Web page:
Arts and Entertainment, Books, ebooks, Fiction

The Movement of Rings

*EBOOK EDITIONS ON SALE NOW*

The Movement of Rings
A Novella
Sequel to The Movement of Crowns
(Historical Fantasy, Love Story)

25 Favorite Books pick on Tell Tale Book Reviews, 2013
Five Gold Stars
“As I said about its predecessor, Rings is a joy to read. The story is always inspiring, especially to young women… 5/5–wonderful!”  ~Kelly Smith Reviews
“With fully developed characters, a bit of sass and spirit, faith woven within, and turmoil mixed throughout, The Movement of Rings is an outstanding sequel.” ~Savurbks
Four Silver Stars
“Another great trip to a faraway land! Are you ready? Even better than the last!” ~Jeni’s Bookshelf
(Find more reviews on the Interviews, Reviews, and Responses page.)

What lies deeper than fear?

The Mundayne empire has prospered under the rule of King Aud, a ruthless man of war. Naona, a spirited imperial servant who holds Aud’s favor, enjoys pulling pranks on her peers around the king’s estate. But the time for laughter spoils when the citizens of Munda begin to oppose the taxes that pay for Aud’s wars.

After meeting the princess of Diachona, Naona must choose between remaining loyal to her king and becoming another nation’s ally. With the rise of unrest in Munda, how can Naona’s heart survive intact: intact enough, even, for a chance at love with a foreign man?

Find The Movement of Rings at your Amazon store, in print and for Kindle.

Also available at Barnes & Noble (in print and for Nook), and as an ebook at Apple, Kobo, and Smashwords.

Add to Goodreads

Don’t miss the final book in the series, The Movement of Kings, or get the entire series in one volume.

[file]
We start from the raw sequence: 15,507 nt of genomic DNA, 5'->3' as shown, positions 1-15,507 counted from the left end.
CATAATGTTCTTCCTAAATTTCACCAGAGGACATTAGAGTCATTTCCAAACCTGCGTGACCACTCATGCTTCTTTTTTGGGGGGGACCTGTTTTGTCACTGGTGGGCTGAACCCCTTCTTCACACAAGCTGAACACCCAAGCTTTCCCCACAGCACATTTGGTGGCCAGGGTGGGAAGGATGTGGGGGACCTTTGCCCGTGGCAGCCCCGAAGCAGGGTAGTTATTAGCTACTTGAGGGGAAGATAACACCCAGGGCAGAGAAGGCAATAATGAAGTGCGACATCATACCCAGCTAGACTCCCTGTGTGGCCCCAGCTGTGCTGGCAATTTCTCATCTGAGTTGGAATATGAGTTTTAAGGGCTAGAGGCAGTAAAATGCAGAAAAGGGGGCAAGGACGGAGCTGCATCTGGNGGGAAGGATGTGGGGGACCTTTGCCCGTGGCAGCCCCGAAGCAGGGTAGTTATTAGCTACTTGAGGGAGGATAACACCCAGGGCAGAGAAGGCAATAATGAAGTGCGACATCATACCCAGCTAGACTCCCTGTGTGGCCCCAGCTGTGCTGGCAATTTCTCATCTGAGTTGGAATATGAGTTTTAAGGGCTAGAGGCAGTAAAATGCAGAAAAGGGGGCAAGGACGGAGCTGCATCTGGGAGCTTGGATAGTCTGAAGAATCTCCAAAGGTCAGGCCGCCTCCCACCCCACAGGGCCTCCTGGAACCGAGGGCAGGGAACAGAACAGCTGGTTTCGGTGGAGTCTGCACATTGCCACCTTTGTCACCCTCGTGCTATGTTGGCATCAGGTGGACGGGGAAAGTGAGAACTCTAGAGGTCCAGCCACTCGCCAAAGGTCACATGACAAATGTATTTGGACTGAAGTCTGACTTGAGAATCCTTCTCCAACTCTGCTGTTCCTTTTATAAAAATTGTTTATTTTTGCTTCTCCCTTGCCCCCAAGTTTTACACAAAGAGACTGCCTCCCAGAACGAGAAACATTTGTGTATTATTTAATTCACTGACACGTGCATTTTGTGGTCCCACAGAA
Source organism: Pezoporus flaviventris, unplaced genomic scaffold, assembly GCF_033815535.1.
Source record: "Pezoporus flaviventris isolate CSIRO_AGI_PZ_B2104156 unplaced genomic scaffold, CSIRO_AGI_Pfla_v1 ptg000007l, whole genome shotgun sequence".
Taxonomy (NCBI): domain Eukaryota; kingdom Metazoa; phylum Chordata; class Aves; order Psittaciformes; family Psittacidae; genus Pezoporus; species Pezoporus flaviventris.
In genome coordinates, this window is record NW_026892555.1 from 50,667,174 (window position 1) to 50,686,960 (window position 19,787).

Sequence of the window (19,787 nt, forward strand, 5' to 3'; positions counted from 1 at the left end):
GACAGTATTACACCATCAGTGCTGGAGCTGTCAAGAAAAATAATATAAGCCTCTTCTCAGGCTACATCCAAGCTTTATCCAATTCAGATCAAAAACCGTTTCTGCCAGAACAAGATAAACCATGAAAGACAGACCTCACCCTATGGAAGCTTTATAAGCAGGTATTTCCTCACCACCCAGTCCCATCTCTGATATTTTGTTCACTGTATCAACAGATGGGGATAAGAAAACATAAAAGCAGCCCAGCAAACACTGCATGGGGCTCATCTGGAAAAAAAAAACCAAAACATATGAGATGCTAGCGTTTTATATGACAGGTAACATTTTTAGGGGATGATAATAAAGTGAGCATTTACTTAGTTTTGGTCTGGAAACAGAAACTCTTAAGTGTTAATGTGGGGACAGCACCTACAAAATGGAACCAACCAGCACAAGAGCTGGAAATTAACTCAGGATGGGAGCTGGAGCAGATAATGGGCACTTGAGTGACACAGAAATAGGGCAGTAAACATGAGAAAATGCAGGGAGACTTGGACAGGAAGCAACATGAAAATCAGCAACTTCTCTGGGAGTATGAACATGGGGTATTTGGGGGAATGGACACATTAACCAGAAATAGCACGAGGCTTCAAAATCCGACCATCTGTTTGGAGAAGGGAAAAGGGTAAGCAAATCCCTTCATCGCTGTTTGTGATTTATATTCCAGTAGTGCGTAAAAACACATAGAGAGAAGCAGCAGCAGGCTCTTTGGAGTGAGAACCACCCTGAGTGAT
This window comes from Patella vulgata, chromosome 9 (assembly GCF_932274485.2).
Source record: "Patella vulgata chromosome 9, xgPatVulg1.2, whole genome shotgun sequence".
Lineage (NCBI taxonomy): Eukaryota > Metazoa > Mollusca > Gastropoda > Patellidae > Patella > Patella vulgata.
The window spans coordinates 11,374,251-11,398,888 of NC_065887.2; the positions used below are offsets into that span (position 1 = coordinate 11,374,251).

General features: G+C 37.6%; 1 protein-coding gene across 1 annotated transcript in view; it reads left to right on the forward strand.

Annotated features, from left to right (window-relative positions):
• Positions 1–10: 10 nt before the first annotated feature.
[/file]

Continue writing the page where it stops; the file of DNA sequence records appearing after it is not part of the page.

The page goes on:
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Arts and Entertainment, Books, Fiction

The Book Thief by Markus Zusak

Book reviews are subjective. I tend to rate books not according to how “perfect” they are, seem to be, or are said to be in general but rather to how perfect they are to me.

The Book Thief by Markus Zusak

My rating: 5 of 5 stars

(Click the title to find the book description/blurb.)

A young girl, Liesel, in Nazi Germany, with stolen books as her prized possessions. Her foster family, secretly, illegally sheltering a Jew. Life, Death, and the power of words meet in The Book Thief, a novel by author Markus Zusak.

I picked up a copy of the film based on this book, but I didn’t want to watch it without reading the original story first. So I read it.

I stopped reading for a while, toward the middle of it. Stopped, sighed, and wept after reading about Liesel reading one of her books, one she didn’t steal. I guess the rest of my weeping during a number of other scenes was just more of a deep, inward groan.

There were also parts that made me smile, and times when I had to pause and shake my head at some of the brilliant turns of phrase that fill this novel: ironic, ominous, and beautiful turns by turns.

Having already caught snatches of praise in the wind about this book, I did my best not to hear too much more before I read it, since a book’s wide acclaim doesn’t guarantee that I’ll personally love it. And, honestly, it’d be one thing for an author to use tragic themes from World War II and the Holocaust and to merely write a grim, sad novel, as grimness and sadness alone aren’t enough to make a novel resonate with me.

But to tell a raw, nuanced, layered, crushing, bittersweet, and haunting story that affirms life even in the midst of death… That’s something else. That resonates.

A singular work, this is.

__________

Note to my blog readers: along with depictions of wartime violence, this book contains a moderate amount of profanity.

 

Arts and Entertainment, Books, Fiction

Midnight is My Time by Mike Dellosso

Book reviews are subjective. I tend to rate books not according to how “perfect” they are, seem to be, or are said to be in general but rather to how perfect they are to me. Lighthouse Publishing of the Carolinas provided me with a complimentary copy of this book for an honest review.

Midnight is My Time by Mike Dellosso

My rating: 3 of 5 stars

(Click the title to find the book description/blurb.)

Horrendous circumstances have made an outcast out of Andy, who’s been traveling solo through this post-apocalyptic world. But he’s no longer alone after he meets Missy, a blind woman with an inexplicable gift in Midnight is My Time, a novel by author Mike Dellosso.

I’ve read ChristFic novels about end times before, and while some aspects of this story were pretty predictable to me, it turned out not to be something I would’ve expected on the whole. It uses a couple of theological elements in ways I haven’t seen before in fiction.